For some reason, female-fronted Hard Rock has never really taken off in a big way. I mean, the number of female hard-rockers who've cracked the Top 40 can be counted on Roger Rabbit's left hand. Some unenlightened cretins might make the argument that the quality of the female artists in the genre does not compare to that of the men, and therefore the women don't "earn" airplay. Such an argument is inherently asinine, but I created this station to disprove it anyway. Defenders of Rock is well-produced, well-written and accessible...further proof that gender has no impact on how well you can rock.

Chicago has always been a great music town, but lately it's been an embarrassment of riches: KK+FHOD are the third outstanding Chicago band I've added to the playlist in a row...and these have all been random submissions from the bands themselves, not the work of one local promoter. It's not done yet, either; I expect to add a couple more Chicago bands in the near future.

Check out KK + The Flying Hamsters of Doom at their website linked above. It's serious Rock from a band that hasn't lost its sense of humor. - Female Front by Arhythmius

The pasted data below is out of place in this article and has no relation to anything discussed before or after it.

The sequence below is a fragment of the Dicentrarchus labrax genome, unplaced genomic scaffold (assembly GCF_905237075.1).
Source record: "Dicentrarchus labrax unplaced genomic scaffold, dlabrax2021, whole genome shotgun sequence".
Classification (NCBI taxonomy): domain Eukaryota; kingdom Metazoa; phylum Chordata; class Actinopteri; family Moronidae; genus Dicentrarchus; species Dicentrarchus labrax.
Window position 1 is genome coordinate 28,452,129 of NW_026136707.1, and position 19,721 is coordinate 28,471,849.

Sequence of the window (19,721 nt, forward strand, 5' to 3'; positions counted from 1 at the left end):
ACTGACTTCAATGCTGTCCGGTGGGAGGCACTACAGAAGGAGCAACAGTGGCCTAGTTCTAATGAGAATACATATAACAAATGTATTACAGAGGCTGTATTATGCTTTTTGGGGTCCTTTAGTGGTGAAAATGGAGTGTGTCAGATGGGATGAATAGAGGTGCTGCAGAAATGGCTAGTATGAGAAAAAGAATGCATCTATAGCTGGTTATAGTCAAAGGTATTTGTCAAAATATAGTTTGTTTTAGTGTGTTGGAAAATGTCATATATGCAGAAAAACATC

"A Metal Monster"

Windy City hard rockers KK And The Flying Hamsters Of Doom's new CD Defenders of Rock is a metal monster. The name is a little jokey, but their music and their chops definitely aren't. Female-fronted hard rock isn't as unique as it used to be, but female-fronted hard rock that doesn't sound dated and isn't crapola nü-metal still is. KK has a spectacular voice and the Hamsters take their headbanging influences seriously. Take the melodic sensibility and attitude of an Alanis (or other pre-Britney era artists), then add the power of non-cheesy classic metal and you've got a winner. There are plenty of hooks on the album and winning tracks include the relentless "Waves," the buck-wild bass solo on "Underrated,” and the huge rock 'n' roll tidal wave that washes through and closes out the record. "Turn Around” is another one that's easy to get stuck in your head. It's an auspicious debut and fans of old-school, hard-hitting, high-energy classic metal and hard rock will want to pick this one up for a fresh take. - Maximum Ink Music Magazine by Mike Huberty

"Notable Reviews"

Defenders of Rock - KK and the Flying Hamsters of Doom (KTB)